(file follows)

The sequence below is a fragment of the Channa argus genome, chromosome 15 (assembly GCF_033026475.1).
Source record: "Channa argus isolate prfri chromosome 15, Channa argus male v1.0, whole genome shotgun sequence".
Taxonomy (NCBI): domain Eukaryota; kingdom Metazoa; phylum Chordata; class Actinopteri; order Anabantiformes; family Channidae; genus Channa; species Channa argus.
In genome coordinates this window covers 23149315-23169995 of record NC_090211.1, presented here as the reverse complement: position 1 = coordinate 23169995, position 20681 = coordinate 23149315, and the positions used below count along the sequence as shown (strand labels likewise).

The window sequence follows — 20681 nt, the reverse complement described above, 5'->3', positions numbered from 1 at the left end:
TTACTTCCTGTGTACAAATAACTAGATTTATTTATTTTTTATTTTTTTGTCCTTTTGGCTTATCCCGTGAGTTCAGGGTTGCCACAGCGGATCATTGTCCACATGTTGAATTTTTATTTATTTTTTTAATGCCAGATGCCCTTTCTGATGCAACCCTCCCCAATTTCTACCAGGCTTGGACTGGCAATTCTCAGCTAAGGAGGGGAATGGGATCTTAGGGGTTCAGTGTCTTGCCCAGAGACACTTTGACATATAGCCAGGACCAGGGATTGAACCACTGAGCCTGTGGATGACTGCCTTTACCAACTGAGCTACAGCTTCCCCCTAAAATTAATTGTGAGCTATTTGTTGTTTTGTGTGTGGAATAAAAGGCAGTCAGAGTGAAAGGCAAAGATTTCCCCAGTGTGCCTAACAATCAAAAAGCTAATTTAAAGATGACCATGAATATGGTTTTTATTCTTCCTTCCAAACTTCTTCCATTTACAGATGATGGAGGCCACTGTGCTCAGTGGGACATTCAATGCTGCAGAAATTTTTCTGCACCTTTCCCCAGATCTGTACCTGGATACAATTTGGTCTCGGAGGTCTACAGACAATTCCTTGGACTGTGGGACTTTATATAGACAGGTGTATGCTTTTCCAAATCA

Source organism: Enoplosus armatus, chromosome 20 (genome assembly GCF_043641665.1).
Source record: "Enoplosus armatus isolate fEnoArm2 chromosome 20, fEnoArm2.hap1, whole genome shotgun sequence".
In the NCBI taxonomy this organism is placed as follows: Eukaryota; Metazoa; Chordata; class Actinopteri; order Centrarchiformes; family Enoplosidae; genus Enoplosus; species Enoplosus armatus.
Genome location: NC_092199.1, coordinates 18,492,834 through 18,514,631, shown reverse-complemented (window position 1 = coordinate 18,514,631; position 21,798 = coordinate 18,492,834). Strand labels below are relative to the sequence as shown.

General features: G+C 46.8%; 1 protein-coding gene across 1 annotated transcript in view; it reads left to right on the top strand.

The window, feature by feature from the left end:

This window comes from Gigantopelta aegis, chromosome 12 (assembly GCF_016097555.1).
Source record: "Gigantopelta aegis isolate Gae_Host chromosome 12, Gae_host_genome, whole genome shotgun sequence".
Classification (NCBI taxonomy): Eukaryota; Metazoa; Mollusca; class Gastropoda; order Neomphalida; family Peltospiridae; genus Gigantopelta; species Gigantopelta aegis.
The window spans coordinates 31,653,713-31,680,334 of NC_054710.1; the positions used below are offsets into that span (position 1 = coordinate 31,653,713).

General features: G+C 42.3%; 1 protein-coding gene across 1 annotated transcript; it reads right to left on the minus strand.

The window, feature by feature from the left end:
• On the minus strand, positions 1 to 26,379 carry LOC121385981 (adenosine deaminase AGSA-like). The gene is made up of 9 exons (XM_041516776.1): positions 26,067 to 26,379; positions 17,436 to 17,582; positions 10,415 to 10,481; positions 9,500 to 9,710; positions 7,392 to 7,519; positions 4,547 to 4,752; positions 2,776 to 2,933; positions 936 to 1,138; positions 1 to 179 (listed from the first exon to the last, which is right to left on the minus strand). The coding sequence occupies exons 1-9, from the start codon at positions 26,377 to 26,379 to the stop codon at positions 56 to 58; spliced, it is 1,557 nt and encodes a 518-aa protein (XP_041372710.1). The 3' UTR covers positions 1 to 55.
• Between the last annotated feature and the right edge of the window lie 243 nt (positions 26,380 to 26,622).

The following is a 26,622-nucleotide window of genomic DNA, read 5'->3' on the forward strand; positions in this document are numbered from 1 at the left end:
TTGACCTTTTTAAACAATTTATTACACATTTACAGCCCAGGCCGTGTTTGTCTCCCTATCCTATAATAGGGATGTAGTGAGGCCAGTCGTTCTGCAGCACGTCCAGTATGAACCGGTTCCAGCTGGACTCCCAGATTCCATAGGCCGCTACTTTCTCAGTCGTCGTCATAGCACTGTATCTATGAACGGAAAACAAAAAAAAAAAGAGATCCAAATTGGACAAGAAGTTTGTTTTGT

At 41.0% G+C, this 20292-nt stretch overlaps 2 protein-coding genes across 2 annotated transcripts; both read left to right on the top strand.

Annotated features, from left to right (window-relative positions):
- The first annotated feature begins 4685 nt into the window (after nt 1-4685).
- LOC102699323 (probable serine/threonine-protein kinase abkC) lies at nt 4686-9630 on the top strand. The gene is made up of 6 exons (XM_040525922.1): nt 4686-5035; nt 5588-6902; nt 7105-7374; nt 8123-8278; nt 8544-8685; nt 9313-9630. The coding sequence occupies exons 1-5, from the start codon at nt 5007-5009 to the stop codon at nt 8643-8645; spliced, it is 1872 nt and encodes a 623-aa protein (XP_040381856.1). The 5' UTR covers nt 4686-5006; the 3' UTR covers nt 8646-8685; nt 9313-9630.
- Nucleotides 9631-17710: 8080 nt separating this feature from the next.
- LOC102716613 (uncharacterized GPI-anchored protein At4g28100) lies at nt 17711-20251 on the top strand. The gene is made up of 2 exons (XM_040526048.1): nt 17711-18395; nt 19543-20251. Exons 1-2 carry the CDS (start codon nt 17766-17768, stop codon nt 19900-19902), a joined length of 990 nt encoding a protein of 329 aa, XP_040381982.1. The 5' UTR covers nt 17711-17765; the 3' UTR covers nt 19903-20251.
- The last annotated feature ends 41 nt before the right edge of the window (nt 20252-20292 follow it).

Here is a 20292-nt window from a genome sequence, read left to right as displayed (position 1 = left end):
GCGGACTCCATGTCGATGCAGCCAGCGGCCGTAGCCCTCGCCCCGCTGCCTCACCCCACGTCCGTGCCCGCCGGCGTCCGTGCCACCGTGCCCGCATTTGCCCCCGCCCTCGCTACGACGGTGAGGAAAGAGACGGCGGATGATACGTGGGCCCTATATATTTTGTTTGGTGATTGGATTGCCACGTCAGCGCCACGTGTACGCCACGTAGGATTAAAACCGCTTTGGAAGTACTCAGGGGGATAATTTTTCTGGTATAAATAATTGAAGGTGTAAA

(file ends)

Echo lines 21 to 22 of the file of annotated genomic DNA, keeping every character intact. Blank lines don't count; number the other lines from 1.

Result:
The following is a 26,622-nucleotide window of genomic DNA, read 5'->3' on the forward strand; positions in this document are numbered from 1 at the left end:
TTGACCTTTTTAAACAATTTATTACACATTTACAGCCCAGGCCGTGTTTGTCTCCCTATCCTATAATAGGGATGTAGTGAGGCCAGTCGTTCTGCAGCACGTCCAGTATGAACCGGTTCCAGCTGGACTCCCAGATTCCATAGGCCGCTACTTTCTCAGTCGTCGTCATAGCACTGTATCTATGAACGGAAAACAAAAAAAAAAAGAGATCCAAATTGGACAAGAAGTTTGTTTTGT